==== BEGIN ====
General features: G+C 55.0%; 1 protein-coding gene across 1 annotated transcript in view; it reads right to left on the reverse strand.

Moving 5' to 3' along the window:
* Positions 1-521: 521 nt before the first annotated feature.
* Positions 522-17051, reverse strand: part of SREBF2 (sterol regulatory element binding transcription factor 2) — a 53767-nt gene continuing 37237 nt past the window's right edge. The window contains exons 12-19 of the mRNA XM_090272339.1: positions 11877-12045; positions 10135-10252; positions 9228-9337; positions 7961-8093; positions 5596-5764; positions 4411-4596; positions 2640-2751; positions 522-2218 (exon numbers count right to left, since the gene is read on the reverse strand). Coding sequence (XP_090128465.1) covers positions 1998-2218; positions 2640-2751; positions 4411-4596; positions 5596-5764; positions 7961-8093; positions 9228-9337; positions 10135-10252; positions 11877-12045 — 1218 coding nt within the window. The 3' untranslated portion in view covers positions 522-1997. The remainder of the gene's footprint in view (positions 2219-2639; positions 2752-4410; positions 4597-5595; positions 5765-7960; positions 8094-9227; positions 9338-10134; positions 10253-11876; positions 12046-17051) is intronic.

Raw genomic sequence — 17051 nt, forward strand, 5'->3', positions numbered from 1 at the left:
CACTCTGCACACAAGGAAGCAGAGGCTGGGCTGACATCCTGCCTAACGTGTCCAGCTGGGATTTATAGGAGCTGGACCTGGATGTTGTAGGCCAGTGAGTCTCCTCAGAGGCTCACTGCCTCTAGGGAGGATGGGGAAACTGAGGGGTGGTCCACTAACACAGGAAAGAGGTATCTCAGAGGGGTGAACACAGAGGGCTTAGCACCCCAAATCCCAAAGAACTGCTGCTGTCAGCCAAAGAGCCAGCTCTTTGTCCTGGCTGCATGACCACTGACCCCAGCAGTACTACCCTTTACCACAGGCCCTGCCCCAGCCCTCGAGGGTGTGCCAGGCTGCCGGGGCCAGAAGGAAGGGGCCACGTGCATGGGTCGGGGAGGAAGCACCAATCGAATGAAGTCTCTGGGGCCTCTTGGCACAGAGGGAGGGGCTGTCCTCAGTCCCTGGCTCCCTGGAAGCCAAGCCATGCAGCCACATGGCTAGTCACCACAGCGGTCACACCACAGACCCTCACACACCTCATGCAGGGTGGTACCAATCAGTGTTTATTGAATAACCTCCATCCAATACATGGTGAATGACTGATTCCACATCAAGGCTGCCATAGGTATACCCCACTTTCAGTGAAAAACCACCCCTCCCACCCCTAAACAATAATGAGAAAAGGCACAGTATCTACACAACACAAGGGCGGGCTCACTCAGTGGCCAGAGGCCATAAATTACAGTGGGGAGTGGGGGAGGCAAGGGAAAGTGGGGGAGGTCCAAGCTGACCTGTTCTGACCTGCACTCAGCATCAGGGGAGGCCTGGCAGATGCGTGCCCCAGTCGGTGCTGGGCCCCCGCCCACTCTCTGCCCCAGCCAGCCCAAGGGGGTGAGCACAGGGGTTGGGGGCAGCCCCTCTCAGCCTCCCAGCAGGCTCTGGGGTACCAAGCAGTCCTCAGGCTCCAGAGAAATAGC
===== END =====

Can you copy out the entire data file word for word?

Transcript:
General features: G+C 55.0%; 1 protein-coding gene across 1 annotated transcript in view; it reads right to left on the reverse strand.

Moving 5' to 3' along the window:
* Positions 1-521: 521 nt before the first annotated feature.
* Positions 522-17051, reverse strand: part of SREBF2 (sterol regulatory element binding transcription factor 2) — a 53767-nt gene continuing 37237 nt past the window's right edge. The window contains exons 12-19 of the mRNA XM_090272339.1: positions 11877-12045; positions 10135-10252; positions 9228-9337; positions 7961-8093; positions 5596-5764; positions 4411-4596; positions 2640-2751; positions 522-2218 (exon numbers count right to left, since the gene is read on the reverse strand). Coding sequence (XP_090128465.1) covers positions 1998-2218; positions 2640-2751; positions 4411-4596; positions 5596-5764; positions 7961-8093; positions 9228-9337; positions 10135-10252; positions 11877-12045 — 1218 coding nt within the window. The 3' untranslated portion in view covers positions 522-1997. The remainder of the gene's footprint in view (positions 2219-2639; positions 2752-4410; positions 4597-5595; positions 5765-7960; positions 8094-9227; positions 9338-10134; positions 10253-11876; positions 12046-17051) is intronic.

Raw genomic sequence — 17051 nt, forward strand, 5'->3', positions numbered from 1 at the left:
CACTCTGCACACAAGGAAGCAGAGGCTGGGCTGACATCCTGCCTAACGTGTCCAGCTGGGATTTATAGGAGCTGGACCTGGATGTTGTAGGCCAGTGAGTCTCCTCAGAGGCTCACTGCCTCTAGGGAGGATGGGGAAACTGAGGGGTGGTCCACTAACACAGGAAAGAGGTATCTCAGAGGGGTGAACACAGAGGGCTTAGCACCCCAAATCCCAAAGAACTGCTGCTGTCAGCCAAAGAGCCAGCTCTTTGTCCTGGCTGCATGACCACTGACCCCAGCAGTACTACCCTTTACCACAGGCCCTGCCCCAGCCCTCGAGGGTGTGCCAGGCTGCCGGGGCCAGAAGGAAGGGGCCACGTGCATGGGTCGGGGAGGAAGCACCAATCGAATGAAGTCTCTGGGGCCTCTTGGCACAGAGGGAGGGGCTGTCCTCAGTCCCTGGCTCCCTGGAAGCCAAGCCATGCAGCCACATGGCTAGTCACCACAGCGGTCACACCACAGACCCTCACACACCTCATGCAGGGTGGTACCAATCAGTGTTTATTGAATAACCTCCATCCAATACATGGTGAATGACTGATTCCACATCAAGGCTGCCATAGGTATACCCCACTTTCAGTGAAAAACCACCCCTCCCACCCCTAAACAATAATGAGAAAAGGCACAGTATCTACACAACACAAGGGCGGGCTCACTCAGTGGCCAGAGGCCATAAATTACAGTGGGGAGTGGGGGAGGCAAGGGAAAGTGGGGGAGGTCCAAGCTGACCTGTTCTGACCTGCACTCAGCATCAGGGGAGGCCTGGCAGATGCGTGCCCCAGTCGGTGCTGGGCCCCCGCCCACTCTCTGCCCCAGCCAGCCCAAGGGGGTGAGCACAGGGGTTGGGGGCAGCCCCTCTCAGCCTCCCAGCAGGCTCTGGGGTACCAAGCAGTCCTCAGGCTCCAGAGAAATAGC